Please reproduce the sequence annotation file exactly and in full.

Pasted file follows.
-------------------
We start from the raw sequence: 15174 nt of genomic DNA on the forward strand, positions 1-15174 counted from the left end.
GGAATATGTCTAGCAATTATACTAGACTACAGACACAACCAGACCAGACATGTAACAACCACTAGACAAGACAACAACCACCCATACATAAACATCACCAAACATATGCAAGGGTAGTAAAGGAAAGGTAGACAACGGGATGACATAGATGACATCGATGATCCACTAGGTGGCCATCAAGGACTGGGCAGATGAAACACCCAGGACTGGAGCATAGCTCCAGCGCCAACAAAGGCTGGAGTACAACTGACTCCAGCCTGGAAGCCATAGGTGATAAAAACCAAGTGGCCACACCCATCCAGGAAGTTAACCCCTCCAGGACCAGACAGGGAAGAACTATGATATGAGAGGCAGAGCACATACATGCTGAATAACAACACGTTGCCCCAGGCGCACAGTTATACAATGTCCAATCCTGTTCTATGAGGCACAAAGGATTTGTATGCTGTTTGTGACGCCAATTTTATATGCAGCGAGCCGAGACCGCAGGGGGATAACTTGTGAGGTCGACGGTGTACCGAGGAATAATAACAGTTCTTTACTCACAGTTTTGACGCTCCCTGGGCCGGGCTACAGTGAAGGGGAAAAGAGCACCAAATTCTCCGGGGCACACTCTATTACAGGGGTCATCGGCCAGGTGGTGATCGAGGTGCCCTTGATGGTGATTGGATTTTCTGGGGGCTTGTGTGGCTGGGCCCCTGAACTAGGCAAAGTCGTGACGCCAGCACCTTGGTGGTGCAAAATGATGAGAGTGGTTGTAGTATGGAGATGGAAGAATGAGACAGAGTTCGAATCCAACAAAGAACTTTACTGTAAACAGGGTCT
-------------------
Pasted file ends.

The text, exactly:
We start from the raw sequence: 15174 nt of genomic DNA on the forward strand, positions 1-15174 counted from the left end.
GGAATATGTCTAGCAATTATACTAGACTACAGACACAACCAGACCAGACATGTAACAACCACTAGACAAGACAACAACCACCCATACATAAACATCACCAAACATATGCAAGGGTAGTAAAGGAAAGGTAGACAACGGGATGACATAGATGACATCGATGATCCACTAGGTGGCCATCAAGGACTGGGCAGATGAAACACCCAGGACTGGAGCATAGCTCCAGCGCCAACAAAGGCTGGAGTACAACTGACTCCAGCCTGGAAGCCATAGGTGATAAAAACCAAGTGGCCACACCCATCCAGGAAGTTAACCCCTCCAGGACCAGACAGGGAAGAACTATGATATGAGAGGCAGAGCACATACATGCTGAATAACAACACGTTGCCCCAGGCGCACAGTTATACAATGTCCAATCCTGTTCTATGAGGCACAAAGGATTTGTATGCTGTTTGTGACGCCAATTTTATATGCAGCGAGCCGAGACCGCAGGGGGATAACTTGTGAGGTCGACGGTGTACCGAGGAATAATAACAGTTCTTTACTCACAGTTTTGACGCTCCCTGGGCCGGGCTACAGTGAAGGGGAAAAGAGCACCAAATTCTCCGGGGCACACTCTATTACAGGGGTCATCGGCCAGGTGGTGATCGAGGTGCCCTTGATGGTGATTGGATTTTCTGGGGGCTTGTGTGGCTGGGCCCCTGAACTAGGCAAAGTCGTGACGCCAGCACCTTGGTGGTGCAAAATGATGAGAGTGGTTGTAGTATGGAGATGGAAGAATGAGACAGAGTTCGAATCCAACAAAGAACTTTACTGTAAACAGGGTCT